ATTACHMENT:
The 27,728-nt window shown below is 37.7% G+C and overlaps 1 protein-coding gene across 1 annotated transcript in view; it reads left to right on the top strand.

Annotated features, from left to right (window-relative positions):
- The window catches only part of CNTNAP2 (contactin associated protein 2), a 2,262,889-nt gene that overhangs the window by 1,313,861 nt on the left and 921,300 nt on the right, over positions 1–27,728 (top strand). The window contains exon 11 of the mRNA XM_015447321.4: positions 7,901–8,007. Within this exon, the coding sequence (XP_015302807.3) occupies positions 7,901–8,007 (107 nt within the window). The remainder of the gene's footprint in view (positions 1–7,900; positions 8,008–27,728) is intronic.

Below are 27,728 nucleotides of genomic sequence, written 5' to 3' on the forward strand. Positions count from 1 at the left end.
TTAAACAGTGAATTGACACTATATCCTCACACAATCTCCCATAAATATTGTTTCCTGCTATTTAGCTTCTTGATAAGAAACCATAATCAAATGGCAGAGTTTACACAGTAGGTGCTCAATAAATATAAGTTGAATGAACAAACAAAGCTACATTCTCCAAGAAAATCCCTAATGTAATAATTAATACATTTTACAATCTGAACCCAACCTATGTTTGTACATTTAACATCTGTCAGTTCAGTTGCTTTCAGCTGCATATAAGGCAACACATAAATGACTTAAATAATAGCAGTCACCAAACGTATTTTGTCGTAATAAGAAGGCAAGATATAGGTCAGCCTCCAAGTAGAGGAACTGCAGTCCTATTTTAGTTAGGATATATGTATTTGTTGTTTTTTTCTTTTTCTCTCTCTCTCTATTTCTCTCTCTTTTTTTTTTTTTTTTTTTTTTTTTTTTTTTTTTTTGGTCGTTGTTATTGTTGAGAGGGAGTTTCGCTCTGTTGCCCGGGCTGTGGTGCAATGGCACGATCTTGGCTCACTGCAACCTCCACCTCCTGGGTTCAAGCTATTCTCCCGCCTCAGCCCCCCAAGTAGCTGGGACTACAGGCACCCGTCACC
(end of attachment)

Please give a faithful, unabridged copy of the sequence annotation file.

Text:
The 27,728-nt window shown below is 37.7% G+C and overlaps 1 protein-coding gene across 1 annotated transcript in view; it reads left to right on the top strand.

Annotated features, from left to right (window-relative positions):
- The window catches only part of CNTNAP2 (contactin associated protein 2), a 2,262,889-nt gene that overhangs the window by 1,313,861 nt on the left and 921,300 nt on the right, over positions 1–27,728 (top strand). The window contains exon 11 of the mRNA XM_015447321.4: positions 7,901–8,007. Within this exon, the coding sequence (XP_015302807.3) occupies positions 7,901–8,007 (107 nt within the window). The remainder of the gene's footprint in view (positions 1–7,900; positions 8,008–27,728) is intronic.

Below are 27,728 nucleotides of genomic sequence, written 5' to 3' on the forward strand. Positions count from 1 at the left end.
TTAAACAGTGAATTGACACTATATCCTCACACAATCTCCCATAAATATTGTTTCCTGCTATTTAGCTTCTTGATAAGAAACCATAATCAAATGGCAGAGTTTACACAGTAGGTGCTCAATAAATATAAGTTGAATGAACAAACAAAGCTACATTCTCCAAGAAAATCCCTAATGTAATAATTAATACATTTTACAATCTGAACCCAACCTATGTTTGTACATTTAACATCTGTCAGTTCAGTTGCTTTCAGCTGCATATAAGGCAACACATAAATGACTTAAATAATAGCAGTCACCAAACGTATTTTGTCGTAATAAGAAGGCAAGATATAGGTCAGCCTCCAAGTAGAGGAACTGCAGTCCTATTTTAGTTAGGATATATGTATTTGTTGTTTTTTTCTTTTTCTCTCTCTCTCTATTTCTCTCTCTTTTTTTTTTTTTTTTTTTTTTTTTTTTTTTTTTTTGGTCGTTGTTATTGTTGAGAGGGAGTTTCGCTCTGTTGCCCGGGCTGTGGTGCAATGGCACGATCTTGGCTCACTGCAACCTCCACCTCCTGGGTTCAAGCTATTCTCCCGCCTCAGCCCCCCAAGTAGCTGGGACTACAGGCACCCGTCACC